President Biden’s remarks during a meeting on reproductive rights with state and local officials


Roosevelt Hall

(August 26, 2022)

11:12 a.m. EDT

THE PRESIDENT: Well, listen, thank you for coming. And I know you’ve met my personal – (clears throat) – excuse me – and – and I’m just a – quote, a “passing through”. But I want to thank you for what you are doing and your focus.

I – you know, the – the leadership of state and local authorities on this issue is incredibly important – incredibly important.

And as I said – excuse me for – I have a throat – frog in my throat here – (drinks water) – as I said the Court got the better of Roe for almost 50 years. And Congress, in my opinion, should co- – codify cro- – Roe for – once and for all. But right now, we’re missing a handful of voices. And it passed in the House, but in the Senate we are short. And the only way that will happen is if the American people make it happen in November.

Do you remember that line in – in the court case – in the Dobbs case saying that women can talk? Well, they have no idea who – you’re going to hear women roaring about this, and it will have consequences. So I’m optimistic that we’ll get to a place where we’re already making your voices heard, like you saw what happened with Pat Ryan in New York taking over that neighborhood.

I think you’re – I think the American people realize that’s just beyond pale. It’s–it’s–it’s going too far.

In the meantime, I have signed two executive orders to protect access to reproductive health care, including emergency medical care, and to protect a woman’s right to travel to get the care she needs. And I think one thing that will prove as consequential as anything we’ve done is to protect his right to privacy so that they can’t access that information.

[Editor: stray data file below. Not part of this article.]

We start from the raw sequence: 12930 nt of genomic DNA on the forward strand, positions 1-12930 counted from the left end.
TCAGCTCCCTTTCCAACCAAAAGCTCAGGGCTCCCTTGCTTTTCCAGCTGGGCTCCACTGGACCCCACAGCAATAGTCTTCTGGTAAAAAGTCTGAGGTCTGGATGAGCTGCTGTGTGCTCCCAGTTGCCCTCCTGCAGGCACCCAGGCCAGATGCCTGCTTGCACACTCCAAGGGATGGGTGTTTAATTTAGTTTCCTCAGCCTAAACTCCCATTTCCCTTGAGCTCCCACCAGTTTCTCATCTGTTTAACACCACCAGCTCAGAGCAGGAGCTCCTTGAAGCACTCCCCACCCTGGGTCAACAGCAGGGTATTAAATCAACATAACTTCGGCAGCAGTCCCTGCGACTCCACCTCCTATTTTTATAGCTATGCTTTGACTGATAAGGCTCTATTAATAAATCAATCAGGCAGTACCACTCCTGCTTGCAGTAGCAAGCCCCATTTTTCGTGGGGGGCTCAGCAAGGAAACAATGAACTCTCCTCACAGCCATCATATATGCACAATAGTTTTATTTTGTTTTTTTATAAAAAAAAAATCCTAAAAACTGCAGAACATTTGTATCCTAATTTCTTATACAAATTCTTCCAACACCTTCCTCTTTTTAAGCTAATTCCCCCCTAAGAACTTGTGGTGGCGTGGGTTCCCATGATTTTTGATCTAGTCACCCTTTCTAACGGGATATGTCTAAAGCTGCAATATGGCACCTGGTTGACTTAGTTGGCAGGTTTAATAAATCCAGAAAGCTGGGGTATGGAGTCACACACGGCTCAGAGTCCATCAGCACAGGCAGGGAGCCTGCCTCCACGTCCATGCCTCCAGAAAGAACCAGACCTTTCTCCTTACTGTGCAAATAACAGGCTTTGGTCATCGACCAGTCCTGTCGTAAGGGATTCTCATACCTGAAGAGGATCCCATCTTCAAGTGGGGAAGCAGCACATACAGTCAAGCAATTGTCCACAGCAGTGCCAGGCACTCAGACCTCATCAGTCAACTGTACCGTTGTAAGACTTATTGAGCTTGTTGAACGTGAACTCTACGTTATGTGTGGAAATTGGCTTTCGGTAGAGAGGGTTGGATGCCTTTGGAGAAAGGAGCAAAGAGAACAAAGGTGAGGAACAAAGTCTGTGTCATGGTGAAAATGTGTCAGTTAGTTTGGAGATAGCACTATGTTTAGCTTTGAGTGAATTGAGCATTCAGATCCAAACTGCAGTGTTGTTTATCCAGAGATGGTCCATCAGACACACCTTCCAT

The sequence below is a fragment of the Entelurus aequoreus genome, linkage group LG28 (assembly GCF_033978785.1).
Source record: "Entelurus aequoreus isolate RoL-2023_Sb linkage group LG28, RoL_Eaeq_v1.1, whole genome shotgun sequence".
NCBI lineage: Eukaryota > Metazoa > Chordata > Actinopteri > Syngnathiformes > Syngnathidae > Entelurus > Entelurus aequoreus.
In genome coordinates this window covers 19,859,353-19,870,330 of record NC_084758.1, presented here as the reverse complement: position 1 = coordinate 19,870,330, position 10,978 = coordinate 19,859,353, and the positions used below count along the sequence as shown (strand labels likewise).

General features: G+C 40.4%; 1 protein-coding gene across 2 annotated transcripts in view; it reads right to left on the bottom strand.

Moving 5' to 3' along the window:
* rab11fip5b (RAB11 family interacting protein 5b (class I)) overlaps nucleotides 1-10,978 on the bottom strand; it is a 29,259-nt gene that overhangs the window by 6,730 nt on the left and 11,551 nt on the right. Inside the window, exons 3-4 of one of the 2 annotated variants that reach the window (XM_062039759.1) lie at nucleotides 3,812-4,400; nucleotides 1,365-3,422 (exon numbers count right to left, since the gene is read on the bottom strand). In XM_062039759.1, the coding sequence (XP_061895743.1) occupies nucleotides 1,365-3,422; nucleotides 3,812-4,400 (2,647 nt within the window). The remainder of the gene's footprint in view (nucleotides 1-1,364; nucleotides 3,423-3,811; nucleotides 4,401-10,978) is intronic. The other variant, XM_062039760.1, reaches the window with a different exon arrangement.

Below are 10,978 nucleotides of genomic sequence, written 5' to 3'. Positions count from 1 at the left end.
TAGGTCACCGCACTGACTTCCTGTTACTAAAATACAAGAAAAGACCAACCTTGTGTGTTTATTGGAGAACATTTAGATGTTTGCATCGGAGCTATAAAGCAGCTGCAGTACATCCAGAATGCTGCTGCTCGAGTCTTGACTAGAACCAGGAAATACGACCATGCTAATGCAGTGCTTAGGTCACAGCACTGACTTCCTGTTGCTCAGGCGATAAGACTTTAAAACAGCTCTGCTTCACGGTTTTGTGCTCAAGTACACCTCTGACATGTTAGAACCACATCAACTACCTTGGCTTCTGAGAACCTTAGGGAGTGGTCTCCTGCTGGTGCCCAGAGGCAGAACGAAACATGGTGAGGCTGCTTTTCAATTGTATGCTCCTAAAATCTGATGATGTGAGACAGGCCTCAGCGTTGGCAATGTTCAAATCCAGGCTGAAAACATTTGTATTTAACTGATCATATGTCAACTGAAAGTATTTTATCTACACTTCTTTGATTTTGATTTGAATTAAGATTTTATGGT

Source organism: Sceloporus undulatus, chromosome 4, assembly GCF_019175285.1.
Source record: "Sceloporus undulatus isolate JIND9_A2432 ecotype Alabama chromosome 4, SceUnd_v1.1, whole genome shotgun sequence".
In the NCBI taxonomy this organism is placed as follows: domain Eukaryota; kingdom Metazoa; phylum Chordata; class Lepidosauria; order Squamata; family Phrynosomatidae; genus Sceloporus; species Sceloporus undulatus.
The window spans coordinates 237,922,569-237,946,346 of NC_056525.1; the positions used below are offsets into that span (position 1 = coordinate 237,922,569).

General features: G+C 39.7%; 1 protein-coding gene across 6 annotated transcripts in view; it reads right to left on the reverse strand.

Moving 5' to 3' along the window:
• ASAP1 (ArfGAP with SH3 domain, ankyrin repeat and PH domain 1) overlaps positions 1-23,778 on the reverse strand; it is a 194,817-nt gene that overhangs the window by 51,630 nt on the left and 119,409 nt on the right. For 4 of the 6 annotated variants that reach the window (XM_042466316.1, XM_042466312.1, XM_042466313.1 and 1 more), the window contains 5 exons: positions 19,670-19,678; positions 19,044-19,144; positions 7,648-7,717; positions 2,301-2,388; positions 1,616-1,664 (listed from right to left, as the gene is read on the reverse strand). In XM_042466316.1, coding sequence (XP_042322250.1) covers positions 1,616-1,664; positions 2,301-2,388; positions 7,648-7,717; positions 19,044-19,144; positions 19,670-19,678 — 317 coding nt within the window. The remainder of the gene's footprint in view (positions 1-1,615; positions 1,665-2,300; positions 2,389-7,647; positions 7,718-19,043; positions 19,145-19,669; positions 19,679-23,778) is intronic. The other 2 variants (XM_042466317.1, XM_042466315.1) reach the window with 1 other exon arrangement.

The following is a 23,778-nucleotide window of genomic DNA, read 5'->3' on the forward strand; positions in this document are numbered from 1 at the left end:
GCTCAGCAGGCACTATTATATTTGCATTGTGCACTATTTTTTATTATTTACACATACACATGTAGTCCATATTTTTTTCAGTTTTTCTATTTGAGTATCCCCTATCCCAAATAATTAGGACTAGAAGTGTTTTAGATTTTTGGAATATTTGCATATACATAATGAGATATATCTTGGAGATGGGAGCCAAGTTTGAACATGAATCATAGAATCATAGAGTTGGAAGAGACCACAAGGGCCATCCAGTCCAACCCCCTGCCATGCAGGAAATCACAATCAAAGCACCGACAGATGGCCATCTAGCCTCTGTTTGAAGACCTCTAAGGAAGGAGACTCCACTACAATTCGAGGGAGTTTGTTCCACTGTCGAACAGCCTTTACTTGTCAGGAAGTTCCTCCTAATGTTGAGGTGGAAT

And we also just had a big victory in a district court in Idaho. And so I’m here today to hear what you think, what you do. And — and so I’m going to, as they say, yield the floor.

And I want to–I’ve come to do a little listening, if I could, if that’s all right.

MRS. RODRIGUEZ: Yes. Thank you, Mr. Chairman. We may have wanted to hear first from the mayor of Durham, North Carolina—Mayor O’Neal—who joined us today.


MAYOR O’NEAL: Mr. Speaker, I am so happy to be here today and on this special day. It’s Women’s Equality Day. And in North Carolina, we’re still a relatively safe state for women’s right to choose. But where it’s a threat anywhere, it’s a threat to everyone.

And so today, in North Carolina, we stand ready to help change the narrative. I believe it’s time for us to talk about the encroachment – or non-encroachment – of men’s reproductive rights.

Conversation in this area has primarily focused on women’s reproductive rights. But there are two partners when it comes to pregnancy, and we should look and see what the other side can bring into this conversation when it comes to reproductive freedoms.

We are all at a crucial stage of our nation in a number of areas, but the – the right to choose is a fundamental right in many areas. And when it’s threatened, we all have to do our part to make sure it’s balanced.